Pickin’ and grinnin’

So many high-profile music events these days seem to be little more than the festival equivalent of a billboard.

The purported goal of these celebrations — bringing people together in the spirit of music — is obscured behind omnipresent advertising techniques. At the 1999 Woodstock reunion, for example, even drinking water was sold under the watchful eye of the Coca-Cola corporation. What’s worse, festival organizers were so intent on making a profit that they skimped on providing essential sanitation for concert-goers. Likewise, at this year’s Jazz Fest in New Orleans, all of the big-name performers appeared onstage under an even bigger name — namely, Acura automobiles, an inescapable presence at the event.

Thankfully, locally produced festivals — where the goal remains exposing the talent of regional artists, not the products of national companies — still exist.

Deerfest 2000, also known as Pickin’ on the Mountain, is a bluegrass festival produced by Deerfields Retreat and Abbeymoon Entertainment. The festival features 12 hours of nonstop bluegrass heaven, focusing primarily on local musicians. Artisans and crafters from around WNC will also be featured.

This “homegrown” aspect does not mean, however, that festival-goers can expect anything less than world-class talent. Headlining act Claire Lynch and The Front Porch String Band will be joined by Tut Taylor, Curtis Burch, Sons of Ralph (featuring Ralph Lewis), David Via and Corn Tornado, The Greasy Beans, Second String, The Wiseman, Kings Creek Bluegrass, Good Gravy, Blue Rooster and Old Soul.

Lynch, based in Hazel Green, Ala., has been singing and writing for 22 years. Widespread success came in the wake of her Grammy nominations for Moonlighter (Rounder, 1995) and Silver and Gold (Rounder, 1997). Her most recent work, Love Light (Rounder, 2000), is a collection of songs loosely linked by the themes of intimacy and other human instincts. From youthful infatuation (in “Missionary Ridge”) to a dying endearment, Lynch explores love in all its avenues, blending traditional bluegrass with hints of jazzy swing. Although many bluegrass artists rely on the talents of tried-and-true studio musicians to enhance their recording projects, Lynch collaborates only with her own band. Her husband, Larry Lynch, is the group’s founder and mandolin player. The band also includes Missy Raines — a two-time winner of the International Bluegrass Music Association award (that genre’s equivalent of a Grammy) for Bass Player of the Year — and Jim Hurst on guitar.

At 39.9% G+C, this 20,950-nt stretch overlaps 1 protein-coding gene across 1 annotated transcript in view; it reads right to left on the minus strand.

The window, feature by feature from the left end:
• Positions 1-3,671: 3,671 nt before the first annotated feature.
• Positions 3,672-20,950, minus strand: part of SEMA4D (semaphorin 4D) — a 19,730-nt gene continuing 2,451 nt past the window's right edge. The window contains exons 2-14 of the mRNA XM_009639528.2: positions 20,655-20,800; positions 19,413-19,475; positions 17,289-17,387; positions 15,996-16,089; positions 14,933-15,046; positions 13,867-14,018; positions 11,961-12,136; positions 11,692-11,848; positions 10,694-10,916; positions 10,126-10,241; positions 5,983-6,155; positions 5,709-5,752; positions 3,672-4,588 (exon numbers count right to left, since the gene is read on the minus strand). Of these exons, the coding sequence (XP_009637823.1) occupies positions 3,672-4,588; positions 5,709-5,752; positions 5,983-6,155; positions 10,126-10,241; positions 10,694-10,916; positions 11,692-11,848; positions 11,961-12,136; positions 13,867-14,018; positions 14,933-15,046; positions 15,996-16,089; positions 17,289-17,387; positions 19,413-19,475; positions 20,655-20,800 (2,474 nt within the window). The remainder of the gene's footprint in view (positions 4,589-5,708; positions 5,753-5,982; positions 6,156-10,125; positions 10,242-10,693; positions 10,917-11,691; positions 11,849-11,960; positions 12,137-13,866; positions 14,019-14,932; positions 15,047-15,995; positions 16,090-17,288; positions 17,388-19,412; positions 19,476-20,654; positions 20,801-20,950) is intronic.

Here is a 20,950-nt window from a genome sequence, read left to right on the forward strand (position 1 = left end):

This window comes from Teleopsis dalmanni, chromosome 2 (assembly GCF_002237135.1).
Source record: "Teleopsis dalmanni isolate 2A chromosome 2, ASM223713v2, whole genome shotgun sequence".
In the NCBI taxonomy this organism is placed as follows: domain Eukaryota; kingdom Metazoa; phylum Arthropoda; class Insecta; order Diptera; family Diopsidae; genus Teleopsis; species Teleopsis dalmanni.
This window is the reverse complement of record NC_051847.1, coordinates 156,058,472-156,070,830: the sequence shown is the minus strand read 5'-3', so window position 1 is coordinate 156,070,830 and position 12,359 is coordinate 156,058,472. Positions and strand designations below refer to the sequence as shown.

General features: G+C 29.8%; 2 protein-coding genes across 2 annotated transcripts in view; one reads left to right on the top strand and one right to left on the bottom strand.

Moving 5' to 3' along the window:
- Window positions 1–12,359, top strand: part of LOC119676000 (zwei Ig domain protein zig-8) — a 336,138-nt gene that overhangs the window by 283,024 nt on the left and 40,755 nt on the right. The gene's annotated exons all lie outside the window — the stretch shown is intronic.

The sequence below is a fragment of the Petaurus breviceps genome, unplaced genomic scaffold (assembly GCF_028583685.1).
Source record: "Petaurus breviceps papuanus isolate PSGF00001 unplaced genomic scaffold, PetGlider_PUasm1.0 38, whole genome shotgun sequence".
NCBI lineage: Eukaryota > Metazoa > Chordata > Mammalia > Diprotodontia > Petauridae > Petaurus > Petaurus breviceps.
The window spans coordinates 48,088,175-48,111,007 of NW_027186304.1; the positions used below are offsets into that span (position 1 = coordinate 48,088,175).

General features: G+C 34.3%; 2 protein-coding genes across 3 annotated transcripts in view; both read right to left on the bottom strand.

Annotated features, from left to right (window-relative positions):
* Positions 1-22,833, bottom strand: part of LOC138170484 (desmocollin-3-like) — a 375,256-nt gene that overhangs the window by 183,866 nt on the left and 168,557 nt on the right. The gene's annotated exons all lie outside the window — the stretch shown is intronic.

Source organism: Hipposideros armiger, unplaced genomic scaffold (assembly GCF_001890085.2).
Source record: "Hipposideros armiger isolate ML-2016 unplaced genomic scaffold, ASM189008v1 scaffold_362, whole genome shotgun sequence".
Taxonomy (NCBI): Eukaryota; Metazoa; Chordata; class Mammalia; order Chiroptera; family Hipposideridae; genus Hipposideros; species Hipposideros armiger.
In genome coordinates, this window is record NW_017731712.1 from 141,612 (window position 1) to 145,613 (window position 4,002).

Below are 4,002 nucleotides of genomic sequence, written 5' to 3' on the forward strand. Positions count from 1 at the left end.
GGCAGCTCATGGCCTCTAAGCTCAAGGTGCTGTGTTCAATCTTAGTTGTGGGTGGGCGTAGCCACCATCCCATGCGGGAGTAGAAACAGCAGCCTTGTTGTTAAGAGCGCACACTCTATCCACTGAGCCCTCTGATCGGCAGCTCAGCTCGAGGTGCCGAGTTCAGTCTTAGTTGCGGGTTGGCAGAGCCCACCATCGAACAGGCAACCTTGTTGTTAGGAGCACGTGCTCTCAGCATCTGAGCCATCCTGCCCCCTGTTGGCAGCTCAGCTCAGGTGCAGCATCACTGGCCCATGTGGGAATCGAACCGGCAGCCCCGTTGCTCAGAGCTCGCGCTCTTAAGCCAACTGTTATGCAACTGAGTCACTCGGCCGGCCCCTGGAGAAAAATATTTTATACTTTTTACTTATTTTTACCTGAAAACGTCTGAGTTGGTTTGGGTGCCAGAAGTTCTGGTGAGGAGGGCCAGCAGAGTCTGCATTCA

Pickin’ on the Mountain also showcases “newgrass” veteran Curtis Burch, on guitar and dobro. A Nashville resident, Burch helped found the seminal band New Grass Revival. In 1993, he was featured on The Great Dobro Sessions, produced by Tut Taylor (who’s also appearing at Deerfest 2000) and Jerry Douglas. This unique recording won a Grammy as Best Bluegrass Instrumental Recording of 1994, as well as the IBMA awards for Instrumental Recording of the Year and Event of the Year (in 1995). Taylor creates many of his own instruments, including the Tutbro, a resophonic guitar with a surprisingly sweet sound.

Besides the scheduled individual acts, Deerfest 2000 will feature a Saturday-night all-star jam, complete with surprise guests. And a Friday-night open stage will give festival attendees a chance to shine (and even compete for the Best Camp Jam award).

Event organizer Deb Ryder notes: “It’s really a musician’s festival, all about the music. We are focusing on uniting a community of musicians and artists.” She doles out a huge portion of the credit for creating the festival to the musicians themselves, explaining, “Here, the musicians have a big part in saying what they want, and it would never have been possible without their help.” Ultimately, Ryder sees the festival as a celebration, and she hopes attendees will “reunite with old friends as well as meet new people — and, of course, have fun pickin’ with folks.

“Come on down and spend the weekend with us!” she exclaims.

Deerfest 2000 (Pickin’ on the Mountain) happens at the Deerfields Retreat on Saturday, June 10, running 11 a.m. until the wee hours. Tickets are $15 for an all-day pass, $25 including camping. Tuxedo Cafe & Bar-B-Que will provide award-winning ribs; beer sales will benefit the Mountain Area Hospice Foundation.

The retreat, located 30 minutes south of Asheville in the Mills River Community, is a 940-acre, family-owned piece of unspoiled wilderness with access to swimming, hiking and horseback riding. The main stage is part of a large natural amphitheater, providing both hillside seating and a flat area that’s ideal for dancing, not to mention a stunning natural setting. For questions and additional info, call Deerfields at (828) 890-0008, or Abbeymoon Entertainment at 252-2264. Festival Info can be found on the Web at www.deerfields.com.

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